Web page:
by Veronica Baxter
This article will address your options if you are an employee who was injured or contracted a disease or condition while working, whose claim has been denied, and who has lost your workers’ compensation appeal. No matter where you live, state law provides recourse at every step of the process – don’t give up! Insurance companies often deny worthy claims with the hope that the claimant will not pursue an appeal. It’s not fair, but it happens.
If the appeal process is confusing to you, consult with an experienced workers’ compensation attorney. He or she will know exactly what to do and when to do it. Don’t worry about the expense of retaining an attorney, though – under workers’ compensation law, your attorney only gets paid if you do.
The Six Most Common Reasons a Workers’ Compensation Claim is Denied.
Insurers only make money when they don’t payout, so of course, it is in their best interests, or rather, the best interests of their shareholders, to find any reason they possibly can to deny your workers’ compensation claim. Here are the most common reasons – and most are avoidable if you know what to look for!
1. Your Workers’ Comp Claim was Denied Because You Missed Crucial Deadlines.
Workers’ compensation procedure differs state-to-state, but one thing common in all states is that there are strict deadlines for informing your employer of your injury in writing and providing your employer and the insurer with information about your injury.
If you do not comply with these deadlines, you risk your claim being denied out of hand. If this happens to you but your employer knew about the injury, even though you failed to provide notice in writing by the deadline, you may be able to prevail on appeal. Keep a log of what you told your employer, when, who else was present, and anything your employer asked for or gave you in writing, as well as all medical advice and diagnosis.
2. Your Workers’ Comp Claim was Denied Because It Is Not Clear Whether You are an Employee or Not.
If you are not a W-2 worker, the insurer is sure to deny your claim because you allegedly are not an “employee.” However, just because you don’t get a W-2 does not mean you are not an “employee” deserving workers’ comp coverage. There are many instances where workers’ compensation judges have found 1099 or cash workers “employees” for the purposes of workers’ compensation coverage.
If one or more of these conditions apply, you should appeal a denial of your claim because you may be considered an employee for the purpose of workers’ compensation law, and eligible to receive workers’ compensation benefits:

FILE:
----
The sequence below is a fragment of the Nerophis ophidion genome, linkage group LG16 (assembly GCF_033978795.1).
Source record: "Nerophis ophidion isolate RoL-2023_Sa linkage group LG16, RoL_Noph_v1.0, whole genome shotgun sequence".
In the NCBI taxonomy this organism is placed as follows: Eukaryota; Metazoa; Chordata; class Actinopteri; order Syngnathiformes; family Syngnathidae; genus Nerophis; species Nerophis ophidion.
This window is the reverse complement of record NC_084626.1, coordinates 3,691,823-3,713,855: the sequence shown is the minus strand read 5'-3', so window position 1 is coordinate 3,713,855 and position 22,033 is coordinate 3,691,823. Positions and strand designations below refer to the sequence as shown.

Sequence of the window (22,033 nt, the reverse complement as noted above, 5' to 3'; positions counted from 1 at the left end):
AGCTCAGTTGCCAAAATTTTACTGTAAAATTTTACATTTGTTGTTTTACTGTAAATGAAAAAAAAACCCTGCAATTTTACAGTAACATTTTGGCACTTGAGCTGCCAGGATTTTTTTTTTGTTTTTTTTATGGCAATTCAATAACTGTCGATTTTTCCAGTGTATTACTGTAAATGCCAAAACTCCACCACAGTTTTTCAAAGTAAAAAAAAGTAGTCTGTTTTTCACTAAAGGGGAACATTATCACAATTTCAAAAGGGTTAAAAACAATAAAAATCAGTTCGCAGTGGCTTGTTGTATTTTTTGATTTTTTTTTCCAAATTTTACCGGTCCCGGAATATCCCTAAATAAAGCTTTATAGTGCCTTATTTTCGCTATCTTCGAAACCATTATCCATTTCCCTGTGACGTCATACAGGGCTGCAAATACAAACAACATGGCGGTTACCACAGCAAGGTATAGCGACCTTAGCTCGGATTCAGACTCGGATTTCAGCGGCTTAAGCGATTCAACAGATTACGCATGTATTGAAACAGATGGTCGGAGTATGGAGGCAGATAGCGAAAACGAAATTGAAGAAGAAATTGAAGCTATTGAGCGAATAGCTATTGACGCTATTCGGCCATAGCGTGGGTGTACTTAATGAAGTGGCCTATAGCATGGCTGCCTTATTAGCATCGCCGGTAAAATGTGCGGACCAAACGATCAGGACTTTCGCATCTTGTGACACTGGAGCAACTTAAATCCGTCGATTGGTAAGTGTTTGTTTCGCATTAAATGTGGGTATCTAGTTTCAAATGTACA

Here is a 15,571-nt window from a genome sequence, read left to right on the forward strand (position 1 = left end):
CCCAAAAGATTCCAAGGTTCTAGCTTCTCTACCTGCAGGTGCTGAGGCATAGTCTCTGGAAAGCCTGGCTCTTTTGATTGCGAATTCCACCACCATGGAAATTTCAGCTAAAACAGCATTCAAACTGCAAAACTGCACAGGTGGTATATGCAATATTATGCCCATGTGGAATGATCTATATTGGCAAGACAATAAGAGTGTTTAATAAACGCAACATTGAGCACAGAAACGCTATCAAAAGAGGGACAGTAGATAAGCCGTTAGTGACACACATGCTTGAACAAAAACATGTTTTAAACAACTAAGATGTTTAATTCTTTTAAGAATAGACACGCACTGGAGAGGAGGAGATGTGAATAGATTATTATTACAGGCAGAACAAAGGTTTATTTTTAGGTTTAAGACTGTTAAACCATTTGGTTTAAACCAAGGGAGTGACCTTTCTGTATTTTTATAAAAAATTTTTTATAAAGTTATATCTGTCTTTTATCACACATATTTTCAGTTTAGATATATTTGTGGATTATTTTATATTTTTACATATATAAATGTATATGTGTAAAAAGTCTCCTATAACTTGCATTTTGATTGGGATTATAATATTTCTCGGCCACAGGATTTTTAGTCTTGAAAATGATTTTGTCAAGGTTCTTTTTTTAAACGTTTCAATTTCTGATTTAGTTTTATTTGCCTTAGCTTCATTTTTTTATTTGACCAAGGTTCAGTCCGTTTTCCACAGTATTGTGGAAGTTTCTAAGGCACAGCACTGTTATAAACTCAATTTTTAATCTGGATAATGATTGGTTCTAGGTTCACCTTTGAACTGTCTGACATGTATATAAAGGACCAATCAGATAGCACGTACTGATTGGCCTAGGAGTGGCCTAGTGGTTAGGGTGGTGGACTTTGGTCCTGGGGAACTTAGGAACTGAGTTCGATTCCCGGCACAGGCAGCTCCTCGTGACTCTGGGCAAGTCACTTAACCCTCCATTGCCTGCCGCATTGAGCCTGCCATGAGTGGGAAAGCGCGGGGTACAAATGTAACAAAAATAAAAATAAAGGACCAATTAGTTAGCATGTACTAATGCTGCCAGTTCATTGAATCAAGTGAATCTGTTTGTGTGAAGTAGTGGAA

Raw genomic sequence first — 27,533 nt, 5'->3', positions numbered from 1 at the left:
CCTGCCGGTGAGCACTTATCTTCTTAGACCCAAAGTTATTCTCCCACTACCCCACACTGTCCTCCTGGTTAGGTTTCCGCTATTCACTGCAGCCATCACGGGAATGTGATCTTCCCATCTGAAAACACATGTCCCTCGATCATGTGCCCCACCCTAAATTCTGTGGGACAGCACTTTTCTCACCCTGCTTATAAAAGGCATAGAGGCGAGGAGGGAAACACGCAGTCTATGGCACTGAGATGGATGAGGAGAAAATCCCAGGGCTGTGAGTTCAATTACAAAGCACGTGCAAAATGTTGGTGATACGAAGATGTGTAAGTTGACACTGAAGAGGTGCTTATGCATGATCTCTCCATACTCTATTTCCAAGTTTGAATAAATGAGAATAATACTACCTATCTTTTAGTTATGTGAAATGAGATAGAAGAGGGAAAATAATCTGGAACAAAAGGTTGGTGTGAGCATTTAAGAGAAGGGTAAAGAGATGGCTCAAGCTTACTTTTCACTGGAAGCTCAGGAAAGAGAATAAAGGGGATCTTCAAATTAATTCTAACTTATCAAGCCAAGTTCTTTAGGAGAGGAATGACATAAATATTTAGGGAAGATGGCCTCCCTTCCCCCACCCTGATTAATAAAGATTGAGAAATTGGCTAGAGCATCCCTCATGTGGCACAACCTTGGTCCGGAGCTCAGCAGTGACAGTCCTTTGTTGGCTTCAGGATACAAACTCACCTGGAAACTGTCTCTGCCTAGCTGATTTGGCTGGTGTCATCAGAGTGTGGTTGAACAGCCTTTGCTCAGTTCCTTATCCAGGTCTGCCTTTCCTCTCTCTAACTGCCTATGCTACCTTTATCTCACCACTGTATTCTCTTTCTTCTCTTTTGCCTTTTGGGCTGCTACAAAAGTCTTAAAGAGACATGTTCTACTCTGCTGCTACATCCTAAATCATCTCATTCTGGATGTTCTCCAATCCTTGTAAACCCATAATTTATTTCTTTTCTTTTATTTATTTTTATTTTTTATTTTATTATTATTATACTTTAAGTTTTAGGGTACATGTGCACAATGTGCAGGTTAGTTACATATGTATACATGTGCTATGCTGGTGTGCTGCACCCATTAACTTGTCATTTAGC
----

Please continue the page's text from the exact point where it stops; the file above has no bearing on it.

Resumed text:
- Your employer sets your hours and where you work;
- Your employer controls or directs what work you do and when;
- Your employer owns your tools or equipment;
- Your employer has provided you with training;
- You don’t have a separate business address from your employer;
- You don’t file separate business tax returns from your employer;
- You don’t hire or control any employees of your own.
3. Your Workers’ Comp Claim was Denied Because It Is Not Clear Whether the Injury or Disease was Work-Related.
You must be able to show that you incurred the injury at work or while performing your regular work duties. If there is any question at all about how or when your injury, disease, or illness occurred, your workers’ compensation claim will be denied.
The insurer may claim you are ineligible for workers’ compensation benefits because you were acting outside the scope of your regular duties when you were injured. This commonly happens if there is evidence to suggest an employee was fooling around, fighting, or committing a crime at work or during work hours.
If you were traveling off-site for work when injured, the insurer can claim you were traveling to or from work, which is not covered by workers’ compensation, or were traveling at the direction of your employer but went on a frolic apart from where you were directed to go or directed to do. For example, if your employer sends you out to pick up lunch for everyone and you stop at the dry cleaners to pick up your dry cleaning and are injured tripping over uneven sidewalk pavement, that is a frolic not covered by workers’ compensation.
The insurer can also claim that you had a pre-existing condition that was not caused by or at work, and therefore is not covered. Don’t give up if this happens to you – you are still entitled to workers’ compensation benefits if your pre-existing condition is exacerbated at work or while performing your regular work duties.